Merce Cunningham iPad app, NDT in movie theaters, Where Snowflakes Dance and Swear, Martha Graham in Love and War, Screendance, Svetlana Lunkina in Giselle on DVD
Always one to explore new technologies, Merce Cunningham now has an app that contains everything you’d want to know about his life and work—three years after he died. The interactive publication Merce Cunningham: 65 Years, created jointly by the Aperture Foundation and the Cunningham Dance Foundation, extends the contents of archivist David Vaughan’s stunning book, Merce Cunningham: Fifty Years. Cunningham’s astonishing essay “The Impermanent Art” alone is worth the money. Here’s just one of his pearls of wisdom. “Our ecstasy in dance comes from the possible gift of freedom, the exhilarating moment that this exposing of the bare energy can give us. What is meant is not license, but freedom, that is a complete awareness of the world and at the same time a detachment from it.”
The Cunningham company in
Beacon Events (2007–2009), from the interactive publication Merce Cunningham: 65 Years. Photo by Stephanie Berger, Courtesy Aperture.
The updated digital version brings Cunningham’s story and legacy up to the completion of the company’s Legacy Tour last year. With 40 video excerpts of performances, enlargeable photos—including Cunningham’s deliciously whimsical drawings of animals—and snippets of journals, this app puts a semester’s worth of dance history at your fingertips. In the chronology you learn that he was making dances for at least 20 years before gaining recognition. In the video clips, you can see Merce lifting the celestial Carolyn Brown in a sustained float in Septet, or the eerie mix of dancers and motion-capture figures in BIPED, or the humorous partnering of Pond Way. Relaxed interviews between Cunningham and Vaughan make you feel like you are in the room with them. All together, one gleans the “ordinary” in his aesthetic—he speaks of taxi cabs or of a woman crossing the street wearing a backpack and holding a baby—but also how he transformed the ordinary into the extraordinary. $14.99. —Wendy Perron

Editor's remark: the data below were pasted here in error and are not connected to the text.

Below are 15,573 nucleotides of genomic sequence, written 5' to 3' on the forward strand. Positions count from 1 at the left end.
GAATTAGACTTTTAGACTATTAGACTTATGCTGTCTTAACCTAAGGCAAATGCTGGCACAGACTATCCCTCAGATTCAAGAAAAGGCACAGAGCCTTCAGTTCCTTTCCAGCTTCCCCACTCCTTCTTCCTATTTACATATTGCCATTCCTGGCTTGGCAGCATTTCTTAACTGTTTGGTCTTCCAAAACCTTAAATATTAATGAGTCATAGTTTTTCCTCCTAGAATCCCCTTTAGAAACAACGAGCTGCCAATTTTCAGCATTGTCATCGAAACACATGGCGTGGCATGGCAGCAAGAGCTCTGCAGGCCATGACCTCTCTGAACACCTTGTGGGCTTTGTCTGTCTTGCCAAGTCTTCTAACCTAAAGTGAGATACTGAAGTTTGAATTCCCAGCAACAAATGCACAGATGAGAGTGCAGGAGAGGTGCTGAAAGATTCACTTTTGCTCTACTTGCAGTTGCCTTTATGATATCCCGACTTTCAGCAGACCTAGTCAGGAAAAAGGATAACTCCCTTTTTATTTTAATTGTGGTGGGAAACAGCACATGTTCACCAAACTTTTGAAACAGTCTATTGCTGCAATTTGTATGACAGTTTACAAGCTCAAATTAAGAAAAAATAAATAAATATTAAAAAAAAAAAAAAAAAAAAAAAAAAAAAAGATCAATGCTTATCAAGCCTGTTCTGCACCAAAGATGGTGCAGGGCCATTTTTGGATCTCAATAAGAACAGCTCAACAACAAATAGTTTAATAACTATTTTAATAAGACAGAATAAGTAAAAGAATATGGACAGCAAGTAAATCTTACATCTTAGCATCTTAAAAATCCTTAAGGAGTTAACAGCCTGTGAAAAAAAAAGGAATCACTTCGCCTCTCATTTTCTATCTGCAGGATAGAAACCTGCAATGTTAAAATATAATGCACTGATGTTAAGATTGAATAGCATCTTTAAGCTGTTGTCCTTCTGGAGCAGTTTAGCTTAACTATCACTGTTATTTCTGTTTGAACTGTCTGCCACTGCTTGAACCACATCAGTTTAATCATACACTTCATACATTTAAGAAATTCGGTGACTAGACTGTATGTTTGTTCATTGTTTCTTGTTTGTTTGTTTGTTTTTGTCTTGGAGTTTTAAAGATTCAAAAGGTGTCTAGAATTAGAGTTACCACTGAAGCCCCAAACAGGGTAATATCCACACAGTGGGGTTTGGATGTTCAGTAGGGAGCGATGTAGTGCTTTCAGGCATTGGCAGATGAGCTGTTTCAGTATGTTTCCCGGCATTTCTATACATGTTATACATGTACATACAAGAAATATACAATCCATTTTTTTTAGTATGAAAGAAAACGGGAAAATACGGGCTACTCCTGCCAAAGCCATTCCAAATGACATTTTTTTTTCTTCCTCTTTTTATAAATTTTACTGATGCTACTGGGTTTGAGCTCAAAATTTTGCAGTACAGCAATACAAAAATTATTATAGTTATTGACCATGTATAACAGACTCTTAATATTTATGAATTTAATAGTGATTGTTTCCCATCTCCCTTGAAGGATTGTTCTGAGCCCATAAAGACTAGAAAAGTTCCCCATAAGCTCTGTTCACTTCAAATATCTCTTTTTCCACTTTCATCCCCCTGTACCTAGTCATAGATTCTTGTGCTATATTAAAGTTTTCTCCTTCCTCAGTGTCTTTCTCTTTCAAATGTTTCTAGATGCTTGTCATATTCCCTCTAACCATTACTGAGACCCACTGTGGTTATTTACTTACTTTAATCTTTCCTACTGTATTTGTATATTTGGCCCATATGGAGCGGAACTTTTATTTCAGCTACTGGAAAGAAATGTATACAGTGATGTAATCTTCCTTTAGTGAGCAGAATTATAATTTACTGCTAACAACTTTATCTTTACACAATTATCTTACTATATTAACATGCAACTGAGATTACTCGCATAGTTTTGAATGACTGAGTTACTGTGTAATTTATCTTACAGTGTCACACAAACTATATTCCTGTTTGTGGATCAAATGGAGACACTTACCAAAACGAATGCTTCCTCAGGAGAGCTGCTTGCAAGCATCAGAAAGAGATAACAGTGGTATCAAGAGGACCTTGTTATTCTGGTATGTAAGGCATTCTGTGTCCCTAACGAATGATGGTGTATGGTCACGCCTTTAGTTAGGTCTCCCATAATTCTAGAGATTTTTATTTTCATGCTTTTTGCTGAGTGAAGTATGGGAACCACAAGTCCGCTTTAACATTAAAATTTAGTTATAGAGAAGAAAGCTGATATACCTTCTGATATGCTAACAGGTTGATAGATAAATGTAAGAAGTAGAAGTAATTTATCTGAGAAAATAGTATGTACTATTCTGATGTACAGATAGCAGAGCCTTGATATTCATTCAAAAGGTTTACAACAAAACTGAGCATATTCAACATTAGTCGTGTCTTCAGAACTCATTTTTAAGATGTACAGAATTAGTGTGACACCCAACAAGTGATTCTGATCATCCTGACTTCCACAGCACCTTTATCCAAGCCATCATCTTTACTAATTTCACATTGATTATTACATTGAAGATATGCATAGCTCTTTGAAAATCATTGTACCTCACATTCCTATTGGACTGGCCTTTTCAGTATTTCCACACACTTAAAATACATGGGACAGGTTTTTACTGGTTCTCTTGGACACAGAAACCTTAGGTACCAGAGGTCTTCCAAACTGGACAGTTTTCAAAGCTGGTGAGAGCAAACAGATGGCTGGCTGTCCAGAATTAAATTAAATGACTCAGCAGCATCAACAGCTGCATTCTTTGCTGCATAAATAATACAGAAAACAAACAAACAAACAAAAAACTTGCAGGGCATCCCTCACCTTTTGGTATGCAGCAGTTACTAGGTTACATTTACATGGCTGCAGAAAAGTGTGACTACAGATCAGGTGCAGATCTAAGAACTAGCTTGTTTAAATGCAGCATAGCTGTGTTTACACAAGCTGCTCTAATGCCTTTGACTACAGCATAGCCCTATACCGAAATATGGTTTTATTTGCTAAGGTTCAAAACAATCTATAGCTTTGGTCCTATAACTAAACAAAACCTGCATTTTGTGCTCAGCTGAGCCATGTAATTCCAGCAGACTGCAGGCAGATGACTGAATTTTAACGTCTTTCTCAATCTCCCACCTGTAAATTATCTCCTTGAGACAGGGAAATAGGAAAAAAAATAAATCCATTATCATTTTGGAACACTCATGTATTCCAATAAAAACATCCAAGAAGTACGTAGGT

The adventurous dancers of Nederlands Dans Theater light up movie house screens across the country Nov. 25 and 27, thanks to Ballet in Cinema’s featuring the company in its series of cinemacasts this season. The bill includes two pieces by maestro Jirí Kylián—celebrated for the way he shades sweeping phrases with pedestrian touches, or sends simple movements surging into a dramatic storm of steps—and works by Johan Inger and Medhi Walerski, choreographers who were nurtured at NDT. The program reflects the company’s philosophy, post-Kylián, to both honor the choreographer who remains so closely identified with the company, yet also show that his legacy lives in the next generation of dancemakers. See www.balletincinema.com to find a theater near you. —Kina Poon
Jorge Nozal of NDT. Photo by Rahi Rezvani, Courtesy NDT.
Where Snowflakes Dance and Swear: Inside the Land of Ballet
By Stephen Manes
New York. Published by Cadwallader and Stern. 910 pages. Illustrated. Hardcover: $35. Paper: $24.99.
Reality TV may have taken an interest in ballet recently, but for a behind-the-scenes look at the life of a company, Stephen Manes’ Where Snowflakes Dance and Swear is set to become the gold standard. Manes, a longtime journalist, was granted unprecedented access to Pacific Northwest Ballet during the 2007-–2008 season, and his mammoth volume, out in paperback this month, takes in every aspect of the art form, from company and school rehearsals to board meetings and technical issues. Each chapter weaves together minutiae from the daily goings-on in the studio with interviews and portraits. While the amount of information is frequently overwhelming, it answers in great detail that common question: What really goes into getting a ballet onstage?
Newcomers will appreciate this introduction to the “Land of Ballet,” and Manes is particularly insightful when it comes to the role of stagers, the balance of power under director Peter Boal, and the company premiere of Jean-Christophe Maillot’s Roméo et Juliette. A rich, pragmatic resource to dip in and out of. —Laura Cappelle
Martha Graham in Love and War: The Life in the Work
By Mark Franko
Published by Oxford University Press. 231 pages. Illustrated. Hardcover: $29.95.